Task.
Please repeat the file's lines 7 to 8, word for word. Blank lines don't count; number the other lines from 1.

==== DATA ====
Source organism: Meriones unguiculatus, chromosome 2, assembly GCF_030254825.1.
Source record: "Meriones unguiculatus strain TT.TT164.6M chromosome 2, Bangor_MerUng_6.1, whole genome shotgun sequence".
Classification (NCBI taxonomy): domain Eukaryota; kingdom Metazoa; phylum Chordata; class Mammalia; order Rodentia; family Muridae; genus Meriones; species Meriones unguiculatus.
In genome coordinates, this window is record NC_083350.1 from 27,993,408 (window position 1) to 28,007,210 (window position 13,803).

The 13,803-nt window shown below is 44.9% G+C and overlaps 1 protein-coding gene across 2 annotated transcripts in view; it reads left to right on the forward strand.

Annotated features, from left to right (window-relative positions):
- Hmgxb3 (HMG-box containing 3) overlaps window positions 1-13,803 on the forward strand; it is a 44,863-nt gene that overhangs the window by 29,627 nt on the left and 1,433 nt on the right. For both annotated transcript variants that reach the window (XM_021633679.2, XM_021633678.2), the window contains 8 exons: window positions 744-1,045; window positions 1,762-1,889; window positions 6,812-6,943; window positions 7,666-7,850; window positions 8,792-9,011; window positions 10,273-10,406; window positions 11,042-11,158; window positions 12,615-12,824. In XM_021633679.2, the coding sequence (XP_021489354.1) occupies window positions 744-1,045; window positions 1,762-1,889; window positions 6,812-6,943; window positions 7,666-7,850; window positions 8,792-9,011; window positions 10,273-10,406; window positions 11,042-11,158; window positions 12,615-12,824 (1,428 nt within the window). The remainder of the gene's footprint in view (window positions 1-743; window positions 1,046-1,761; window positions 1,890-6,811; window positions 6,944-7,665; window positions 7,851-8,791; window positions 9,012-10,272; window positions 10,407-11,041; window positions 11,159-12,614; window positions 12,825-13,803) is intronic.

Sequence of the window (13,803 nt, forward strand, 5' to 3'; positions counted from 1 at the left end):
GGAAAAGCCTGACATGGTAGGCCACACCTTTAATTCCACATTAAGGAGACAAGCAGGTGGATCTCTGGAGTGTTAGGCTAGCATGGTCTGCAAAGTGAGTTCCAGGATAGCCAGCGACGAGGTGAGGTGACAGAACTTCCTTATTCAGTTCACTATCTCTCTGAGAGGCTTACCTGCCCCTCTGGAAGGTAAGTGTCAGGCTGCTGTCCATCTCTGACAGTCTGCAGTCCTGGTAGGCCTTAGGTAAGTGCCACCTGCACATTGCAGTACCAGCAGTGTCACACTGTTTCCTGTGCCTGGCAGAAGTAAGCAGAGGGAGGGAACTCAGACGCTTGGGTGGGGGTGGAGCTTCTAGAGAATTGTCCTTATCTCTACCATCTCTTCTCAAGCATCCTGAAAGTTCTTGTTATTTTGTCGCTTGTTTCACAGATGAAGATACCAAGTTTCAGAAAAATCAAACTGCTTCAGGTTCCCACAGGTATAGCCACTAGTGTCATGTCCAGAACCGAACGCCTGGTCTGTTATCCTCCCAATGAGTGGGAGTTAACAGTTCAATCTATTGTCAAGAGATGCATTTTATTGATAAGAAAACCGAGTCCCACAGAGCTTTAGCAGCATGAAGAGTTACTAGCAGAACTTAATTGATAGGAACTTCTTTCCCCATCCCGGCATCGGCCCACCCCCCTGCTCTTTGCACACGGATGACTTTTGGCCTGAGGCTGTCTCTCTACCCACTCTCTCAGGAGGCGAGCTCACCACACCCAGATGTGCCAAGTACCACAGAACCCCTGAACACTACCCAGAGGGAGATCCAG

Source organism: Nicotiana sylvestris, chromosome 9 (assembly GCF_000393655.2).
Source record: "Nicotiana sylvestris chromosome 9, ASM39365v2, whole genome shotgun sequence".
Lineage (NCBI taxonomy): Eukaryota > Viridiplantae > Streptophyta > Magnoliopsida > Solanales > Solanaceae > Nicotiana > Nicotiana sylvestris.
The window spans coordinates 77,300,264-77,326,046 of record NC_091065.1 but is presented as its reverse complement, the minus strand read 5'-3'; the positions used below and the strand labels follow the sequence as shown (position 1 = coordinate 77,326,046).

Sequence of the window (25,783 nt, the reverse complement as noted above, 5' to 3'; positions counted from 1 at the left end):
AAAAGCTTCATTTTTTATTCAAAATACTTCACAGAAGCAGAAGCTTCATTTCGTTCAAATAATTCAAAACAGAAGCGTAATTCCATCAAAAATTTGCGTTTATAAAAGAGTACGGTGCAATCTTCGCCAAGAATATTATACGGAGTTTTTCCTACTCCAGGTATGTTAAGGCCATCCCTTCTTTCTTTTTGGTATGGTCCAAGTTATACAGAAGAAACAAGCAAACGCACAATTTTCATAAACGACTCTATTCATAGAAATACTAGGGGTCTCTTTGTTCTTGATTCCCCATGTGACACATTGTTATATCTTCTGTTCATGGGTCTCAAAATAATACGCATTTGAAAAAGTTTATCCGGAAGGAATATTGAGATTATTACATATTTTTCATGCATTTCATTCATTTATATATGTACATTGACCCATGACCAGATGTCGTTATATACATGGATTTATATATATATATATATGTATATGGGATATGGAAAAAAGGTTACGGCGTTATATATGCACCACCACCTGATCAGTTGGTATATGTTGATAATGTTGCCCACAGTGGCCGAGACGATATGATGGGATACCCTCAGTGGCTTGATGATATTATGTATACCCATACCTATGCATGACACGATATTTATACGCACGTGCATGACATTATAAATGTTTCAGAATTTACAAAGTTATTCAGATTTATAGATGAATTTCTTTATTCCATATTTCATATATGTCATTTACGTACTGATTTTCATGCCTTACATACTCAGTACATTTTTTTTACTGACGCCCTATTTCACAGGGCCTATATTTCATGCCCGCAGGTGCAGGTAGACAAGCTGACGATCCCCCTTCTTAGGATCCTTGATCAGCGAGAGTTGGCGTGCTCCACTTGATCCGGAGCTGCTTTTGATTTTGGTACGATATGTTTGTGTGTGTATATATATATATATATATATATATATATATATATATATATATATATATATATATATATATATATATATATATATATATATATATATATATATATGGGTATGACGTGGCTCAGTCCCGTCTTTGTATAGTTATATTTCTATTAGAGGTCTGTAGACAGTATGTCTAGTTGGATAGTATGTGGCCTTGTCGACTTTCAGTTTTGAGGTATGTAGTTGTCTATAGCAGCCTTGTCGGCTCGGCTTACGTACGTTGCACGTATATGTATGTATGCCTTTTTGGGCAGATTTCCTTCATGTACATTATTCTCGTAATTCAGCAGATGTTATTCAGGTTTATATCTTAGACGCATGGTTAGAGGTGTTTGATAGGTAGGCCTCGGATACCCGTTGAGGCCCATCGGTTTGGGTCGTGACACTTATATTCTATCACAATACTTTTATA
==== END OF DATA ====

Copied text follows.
- Hmgxb3 (HMG-box containing 3) overlaps window positions 1-13,803 on the forward strand; it is a 44,863-nt gene that overhangs the window by 29,627 nt on the left and 1,433 nt on the right. For both annotated transcript variants that reach the window (XM_021633679.2, XM_021633678.2), the window contains 8 exons: window positions 744-1,045; window positions 1,762-1,889; window positions 6,812-6,943; window positions 7,666-7,850; window positions 8,792-9,011; window positions 10,273-10,406; window positions 11,042-11,158; window positions 12,615-12,824. In XM_021633679.2, the coding sequence (XP_021489354.1) occupies window positions 744-1,045; window positions 1,762-1,889; window positions 6,812-6,943; window positions 7,666-7,850; window positions 8,792-9,011; window positions 10,273-10,406; window positions 11,042-11,158; window positions 12,615-12,824 (1,428 nt within the window). The remainder of the gene's footprint in view (window positions 1-743; window positions 1,046-1,761; window positions 1,890-6,811; window positions 6,944-7,665; window positions 7,851-8,791; window positions 9,012-10,272; window positions 10,407-11,041; window positions 11,159-12,614; window positions 12,825-13,803) is intronic.

Sequence of the window (13,803 nt, forward strand, 5' to 3'; positions counted from 1 at the left end):